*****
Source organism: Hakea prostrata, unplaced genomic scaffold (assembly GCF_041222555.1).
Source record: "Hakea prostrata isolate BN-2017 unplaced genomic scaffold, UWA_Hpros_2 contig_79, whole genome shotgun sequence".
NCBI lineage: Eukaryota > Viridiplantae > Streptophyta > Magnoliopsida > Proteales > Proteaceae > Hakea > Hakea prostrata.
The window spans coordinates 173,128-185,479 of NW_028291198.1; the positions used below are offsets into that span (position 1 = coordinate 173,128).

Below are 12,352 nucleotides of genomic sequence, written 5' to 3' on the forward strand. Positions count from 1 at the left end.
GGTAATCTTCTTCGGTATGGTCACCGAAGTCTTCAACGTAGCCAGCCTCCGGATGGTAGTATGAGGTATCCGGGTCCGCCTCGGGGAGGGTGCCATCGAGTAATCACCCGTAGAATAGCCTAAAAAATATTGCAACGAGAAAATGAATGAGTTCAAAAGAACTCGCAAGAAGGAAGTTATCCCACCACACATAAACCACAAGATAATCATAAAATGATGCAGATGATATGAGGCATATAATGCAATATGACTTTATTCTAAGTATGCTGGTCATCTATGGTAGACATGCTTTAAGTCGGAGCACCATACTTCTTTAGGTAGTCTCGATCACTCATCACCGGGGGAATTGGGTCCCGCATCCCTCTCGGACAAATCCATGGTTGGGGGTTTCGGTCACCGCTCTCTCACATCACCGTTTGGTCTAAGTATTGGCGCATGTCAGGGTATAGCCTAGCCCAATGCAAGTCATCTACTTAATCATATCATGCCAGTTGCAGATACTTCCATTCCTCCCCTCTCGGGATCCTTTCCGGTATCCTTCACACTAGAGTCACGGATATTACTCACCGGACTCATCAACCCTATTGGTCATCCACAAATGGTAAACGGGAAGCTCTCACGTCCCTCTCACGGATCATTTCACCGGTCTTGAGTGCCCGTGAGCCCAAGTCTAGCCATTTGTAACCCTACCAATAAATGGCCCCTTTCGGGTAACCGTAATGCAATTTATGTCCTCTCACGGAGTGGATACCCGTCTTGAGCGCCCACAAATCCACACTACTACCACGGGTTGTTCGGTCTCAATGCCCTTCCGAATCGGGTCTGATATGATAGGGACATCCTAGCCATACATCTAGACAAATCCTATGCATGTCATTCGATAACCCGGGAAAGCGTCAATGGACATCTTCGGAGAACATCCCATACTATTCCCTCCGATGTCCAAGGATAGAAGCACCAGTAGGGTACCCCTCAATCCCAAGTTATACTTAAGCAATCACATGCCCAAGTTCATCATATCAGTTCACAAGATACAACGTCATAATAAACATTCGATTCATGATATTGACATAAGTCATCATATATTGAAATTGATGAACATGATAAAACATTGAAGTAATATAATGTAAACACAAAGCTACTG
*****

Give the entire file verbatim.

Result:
Source organism: Hakea prostrata, unplaced genomic scaffold (assembly GCF_041222555.1).
Source record: "Hakea prostrata isolate BN-2017 unplaced genomic scaffold, UWA_Hpros_2 contig_79, whole genome shotgun sequence".
NCBI lineage: Eukaryota > Viridiplantae > Streptophyta > Magnoliopsida > Proteales > Proteaceae > Hakea > Hakea prostrata.
The window spans coordinates 173,128-185,479 of NW_028291198.1; the positions used below are offsets into that span (position 1 = coordinate 173,128).

Below are 12,352 nucleotides of genomic sequence, written 5' to 3' on the forward strand. Positions count from 1 at the left end.
GGTAATCTTCTTCGGTATGGTCACCGAAGTCTTCAACGTAGCCAGCCTCCGGATGGTAGTATGAGGTATCCGGGTCCGCCTCGGGGAGGGTGCCATCGAGTAATCACCCGTAGAATAGCCTAAAAAATATTGCAACGAGAAAATGAATGAGTTCAAAAGAACTCGCAAGAAGGAAGTTATCCCACCACACATAAACCACAAGATAATCATAAAATGATGCAGATGATATGAGGCATATAATGCAATATGACTTTATTCTAAGTATGCTGGTCATCTATGGTAGACATGCTTTAAGTCGGAGCACCATACTTCTTTAGGTAGTCTCGATCACTCATCACCGGGGGAATTGGGTCCCGCATCCCTCTCGGACAAATCCATGGTTGGGGGTTTCGGTCACCGCTCTCTCACATCACCGTTTGGTCTAAGTATTGGCGCATGTCAGGGTATAGCCTAGCCCAATGCAAGTCATCTACTTAATCATATCATGCCAGTTGCAGATACTTCCATTCCTCCCCTCTCGGGATCCTTTCCGGTATCCTTCACACTAGAGTCACGGATATTACTCACCGGACTCATCAACCCTATTGGTCATCCACAAATGGTAAACGGGAAGCTCTCACGTCCCTCTCACGGATCATTTCACCGGTCTTGAGTGCCCGTGAGCCCAAGTCTAGCCATTTGTAACCCTACCAATAAATGGCCCCTTTCGGGTAACCGTAATGCAATTTATGTCCTCTCACGGAGTGGATACCCGTCTTGAGCGCCCACAAATCCACACTACTACCACGGGTTGTTCGGTCTCAATGCCCTTCCGAATCGGGTCTGATATGATAGGGACATCCTAGCCATACATCTAGACAAATCCTATGCATGTCATTCGATAACCCGGGAAAGCGTCAATGGACATCTTCGGAGAACATCCCATACTATTCCCTCCGATGTCCAAGGATAGAAGCACCAGTAGGGTACCCCTCAATCCCAAGTTATACTTAAGCAATCACATGCCCAAGTTCATCATATCAGTTCACAAGATACAACGTCATAATAAACATTCGATTCATGATATTGACATAAGTCATCATATATTGAAATTGATGAACATGATAAAACATTGAAGTAATATAATGTAAACACAAAGCTACTG